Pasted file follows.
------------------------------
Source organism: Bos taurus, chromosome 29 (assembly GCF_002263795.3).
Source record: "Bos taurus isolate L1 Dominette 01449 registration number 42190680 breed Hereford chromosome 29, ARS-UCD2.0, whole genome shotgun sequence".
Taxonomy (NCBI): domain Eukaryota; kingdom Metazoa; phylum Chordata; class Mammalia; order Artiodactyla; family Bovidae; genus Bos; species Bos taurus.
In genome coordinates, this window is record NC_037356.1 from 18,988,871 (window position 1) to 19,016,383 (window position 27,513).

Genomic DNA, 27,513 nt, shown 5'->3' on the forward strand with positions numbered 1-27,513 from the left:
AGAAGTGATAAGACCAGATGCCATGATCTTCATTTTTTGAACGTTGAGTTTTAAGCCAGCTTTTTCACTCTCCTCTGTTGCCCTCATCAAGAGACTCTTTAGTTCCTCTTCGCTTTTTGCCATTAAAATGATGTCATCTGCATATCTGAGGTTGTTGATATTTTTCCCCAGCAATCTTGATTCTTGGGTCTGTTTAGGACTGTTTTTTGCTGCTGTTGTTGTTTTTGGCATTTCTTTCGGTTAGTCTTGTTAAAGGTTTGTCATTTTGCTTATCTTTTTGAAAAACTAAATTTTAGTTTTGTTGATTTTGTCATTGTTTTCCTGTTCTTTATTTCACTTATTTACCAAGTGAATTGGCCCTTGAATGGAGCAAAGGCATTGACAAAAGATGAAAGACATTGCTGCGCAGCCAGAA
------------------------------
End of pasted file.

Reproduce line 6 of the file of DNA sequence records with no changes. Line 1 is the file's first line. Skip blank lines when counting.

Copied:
AGAAGTGATAAGACCAGATGCCATGATCTTCATTTTTTGAACGTTGAGTTTTAAGCCAGCTTTTTCACTCTCCTCTGTTGCCCTCATCAAGAGACTCTTTAGTTCCTCTTCGCTTTTTGCCATTAAAATGATGTCATCTGCATATCTGAGGTTGTTGATATTTTTCCCCAGCAATCTTGATTCTTGGGTCTGTTTAGGACTGTTTTTTGCTGCTGTTGTTGTTTTTGGCATTTCTTTCGGTTAGTCTTGTTAAAGGTTTGTCATTTTGCTTATCTTTTTGAAAAACTAAATTTTAGTTTTGTTGATTTTGTCATTGTTTTCCTGTTCTTTATTTCACTTATTTACCAAGTGAATTGGCCCTTGAATGGAGCAAAGGCATTGACAAAAGATGAAAGACATTGCTGCGCAGCCAGAA